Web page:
This week, we heard in the news how the “Heart bleed” virus exposed sensitive information from millions of users and multinational companies across many industries. So this poses the question—how many miners are exposed to cyber-attacks. Very many indeed.
As reported in Mining Magazine’s January 29th article, Safe and Sound, Ernst & Young indicates that 41% of mining companies experienced an increase in external threats over the past 12 months.
What makes things even worse is that almost half of mining companies surveyed admitted that they do not have a proper security framework in place to mitigate and effectively manage these risks.
So why does the mining sector find itself at the center of this global issue?
As the miners play a more significant role in global, regional and local supply chains, a rising profile intensifies cyber threats. Furthermore, mining companies are top of the agenda for the increasing number of environmental activists promoting their own beliefs about a company’s operations.
Security for a mining company is a challenging undertaking. Security professionals must cope with isolated sites in locations often subject to geopolitical instability, where local infrastructure may be limited and the rule of law is sometimes lacking. In addition, mining companies have also inadvertently made a hacker’s job easier. Miners making big efforts to improve operational efficiency and reduce overheads have merged on one platform their information technology (IT) and operational technology (OT) systems.
Two systems that were once disparate have come together without the corresponding implementation of the security infrastructure required to protect it. OT systems are less secure and are less prone to attack. IT systems, despite their enhanced security, are more frequently targets of cyber-attacks. Combining both onto one platform could make the overall system more vulnerable, as OT’s security shortcomings are the gateway for hackers on the combined platform.
Furthermore, as companies seek to improve the sharing capabilities of their network and employees increasingly use their own devices to login to the shared network, the risk of attack is heightened.
Things will get worse before they get better. Even though mining companies are starting to place an increasing importance on communications and networks, threats are increasing due the growing need for automation and remote access to it. Like other process industries, the mining sector is facing challenges. Rising production costs and volatile commodity prices are forcing companies to exploit any potential operational efficiency. As miners attempt to improve productivity and reduce costs, the importance of automation grows. The world’s top mining companies have invested in new technology to run networks centrally, improving the consistency of both the production and maintenance of their sites.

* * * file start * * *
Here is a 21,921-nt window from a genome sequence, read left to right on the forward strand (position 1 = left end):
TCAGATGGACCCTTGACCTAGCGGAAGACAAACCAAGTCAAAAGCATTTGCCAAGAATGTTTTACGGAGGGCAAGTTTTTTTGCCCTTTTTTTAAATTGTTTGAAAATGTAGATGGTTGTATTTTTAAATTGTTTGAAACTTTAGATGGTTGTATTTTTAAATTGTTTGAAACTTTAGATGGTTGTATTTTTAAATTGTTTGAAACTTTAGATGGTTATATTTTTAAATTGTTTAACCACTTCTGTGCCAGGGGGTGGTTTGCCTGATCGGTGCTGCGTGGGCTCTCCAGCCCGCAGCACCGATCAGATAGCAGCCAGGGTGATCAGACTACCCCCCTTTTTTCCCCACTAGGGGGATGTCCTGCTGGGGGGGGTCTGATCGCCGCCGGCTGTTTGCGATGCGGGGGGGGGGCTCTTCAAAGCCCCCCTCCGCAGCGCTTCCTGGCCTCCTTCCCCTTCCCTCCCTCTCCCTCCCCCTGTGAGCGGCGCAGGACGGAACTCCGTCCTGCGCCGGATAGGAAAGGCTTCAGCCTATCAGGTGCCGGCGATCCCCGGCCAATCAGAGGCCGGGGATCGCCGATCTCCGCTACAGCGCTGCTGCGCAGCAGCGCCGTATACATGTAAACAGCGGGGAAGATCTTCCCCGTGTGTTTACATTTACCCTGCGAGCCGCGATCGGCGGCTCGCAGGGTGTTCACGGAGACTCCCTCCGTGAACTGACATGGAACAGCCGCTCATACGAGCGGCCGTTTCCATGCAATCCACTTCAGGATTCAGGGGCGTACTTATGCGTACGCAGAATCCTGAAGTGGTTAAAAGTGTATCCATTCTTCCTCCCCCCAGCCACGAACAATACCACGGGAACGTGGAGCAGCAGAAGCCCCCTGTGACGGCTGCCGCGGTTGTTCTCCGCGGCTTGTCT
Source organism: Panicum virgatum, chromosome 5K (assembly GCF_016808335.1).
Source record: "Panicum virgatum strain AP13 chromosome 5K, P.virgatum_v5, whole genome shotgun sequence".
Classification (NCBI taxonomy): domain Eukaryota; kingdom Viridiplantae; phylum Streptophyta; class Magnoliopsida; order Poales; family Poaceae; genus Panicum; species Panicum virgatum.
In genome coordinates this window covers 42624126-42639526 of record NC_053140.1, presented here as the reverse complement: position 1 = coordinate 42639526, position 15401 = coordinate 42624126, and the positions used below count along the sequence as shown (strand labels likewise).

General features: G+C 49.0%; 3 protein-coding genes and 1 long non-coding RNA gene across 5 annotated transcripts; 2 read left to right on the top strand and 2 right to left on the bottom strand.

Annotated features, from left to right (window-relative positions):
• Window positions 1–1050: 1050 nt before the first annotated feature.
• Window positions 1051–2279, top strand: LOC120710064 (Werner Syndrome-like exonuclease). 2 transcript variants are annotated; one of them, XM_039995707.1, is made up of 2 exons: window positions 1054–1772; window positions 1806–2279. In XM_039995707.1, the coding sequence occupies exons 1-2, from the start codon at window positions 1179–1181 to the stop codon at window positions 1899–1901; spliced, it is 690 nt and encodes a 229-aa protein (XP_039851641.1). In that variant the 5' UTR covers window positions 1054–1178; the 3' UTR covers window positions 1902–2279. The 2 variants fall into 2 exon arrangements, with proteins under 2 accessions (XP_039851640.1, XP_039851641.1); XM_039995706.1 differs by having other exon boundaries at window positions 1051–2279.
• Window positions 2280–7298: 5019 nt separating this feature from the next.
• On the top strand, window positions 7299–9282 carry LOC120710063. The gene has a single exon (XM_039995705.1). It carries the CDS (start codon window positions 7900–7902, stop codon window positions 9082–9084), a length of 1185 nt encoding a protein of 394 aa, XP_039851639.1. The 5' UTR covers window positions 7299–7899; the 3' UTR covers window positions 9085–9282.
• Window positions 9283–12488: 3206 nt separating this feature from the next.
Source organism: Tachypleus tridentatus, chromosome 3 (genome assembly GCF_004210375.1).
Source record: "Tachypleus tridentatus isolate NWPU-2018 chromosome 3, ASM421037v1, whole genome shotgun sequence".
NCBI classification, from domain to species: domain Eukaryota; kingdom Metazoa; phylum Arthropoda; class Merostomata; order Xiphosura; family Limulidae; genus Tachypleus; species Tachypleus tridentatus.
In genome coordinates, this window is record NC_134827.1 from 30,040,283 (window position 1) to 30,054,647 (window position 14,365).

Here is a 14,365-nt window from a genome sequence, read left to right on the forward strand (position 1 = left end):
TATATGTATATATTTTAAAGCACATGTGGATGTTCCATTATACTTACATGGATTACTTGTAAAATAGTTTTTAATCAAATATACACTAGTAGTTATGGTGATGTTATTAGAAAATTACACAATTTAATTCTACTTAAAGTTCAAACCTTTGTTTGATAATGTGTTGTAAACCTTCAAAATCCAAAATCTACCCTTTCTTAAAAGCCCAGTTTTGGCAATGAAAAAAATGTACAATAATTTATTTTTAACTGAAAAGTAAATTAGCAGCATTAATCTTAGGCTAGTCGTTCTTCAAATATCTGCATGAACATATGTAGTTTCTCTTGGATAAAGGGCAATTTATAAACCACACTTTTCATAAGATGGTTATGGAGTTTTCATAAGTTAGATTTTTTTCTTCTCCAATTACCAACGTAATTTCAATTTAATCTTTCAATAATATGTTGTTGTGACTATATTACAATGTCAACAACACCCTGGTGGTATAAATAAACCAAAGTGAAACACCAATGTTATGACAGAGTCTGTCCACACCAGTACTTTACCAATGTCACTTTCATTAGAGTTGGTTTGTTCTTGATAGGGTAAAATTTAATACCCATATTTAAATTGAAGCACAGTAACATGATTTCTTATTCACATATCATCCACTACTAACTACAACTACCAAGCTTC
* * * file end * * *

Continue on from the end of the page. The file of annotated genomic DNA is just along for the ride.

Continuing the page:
This is especially the case for large players with operations around the globe. The business case is clear, but without the appropriate security framework, a stronger reliance on information technology increases a company’s vulnerability to cyber-attacks.
So what can we do?
A holistic security strategy should include how to confront and mitigate cyber attacks. Companies must regularly conduct attack tests, using data analytics to identify potential threats. Awareness is the key.
Companies must identify both hackers likely to attack and areas most vulnerable as targets, assessing where in current systems a breach is most likely to appear. They should invest in hardware that can be easily updated and maintained. Otherwise, hardware purchased today can become obsolete in just six months. A cyber-threat or attack response protocol should also be implemented. Above all, with hackers constantly looking for new ways to breach firewalls, innovation in communication and network security remains paramount.
I completely agree with this article, Cyber-hacking has become sophisticated and widespread activity and miners are in the front line of the battle. I also believe miners will be even more exposed when doing remote process control and remote monitoring of assets.
As explained in the article, miners will continue in the path of consolidating operations in a central location due the scarcity of qualified people and because of the economic benefits of doing so. That means performing remote process control of concentration plants to optimize the recovery rate will increase the exposure of confidential data. Therefore, miners will not just have to invest in a good infrastructure in order to do remote process control and remote monitoring but also in implement good cyber security work processes and practices.
That is why DCS supplies would have to work with customers and provide a platform that is easy to upgrade and monitor, provide a list of best cyber security practices and help them perform cyber security assessments of their systems. Suppliers and miners are in this together and it is in both their best interests that workers remain secure, production is not disrupted, and confidential information is not threatened.
This is a new era and attitudes are changing, cybersecurity is becoming more of a priority for miners and now they starting to thinking that cyber security is not a “set and forget” thing, but instead needs to be constantly monitored, maintained and evaluated.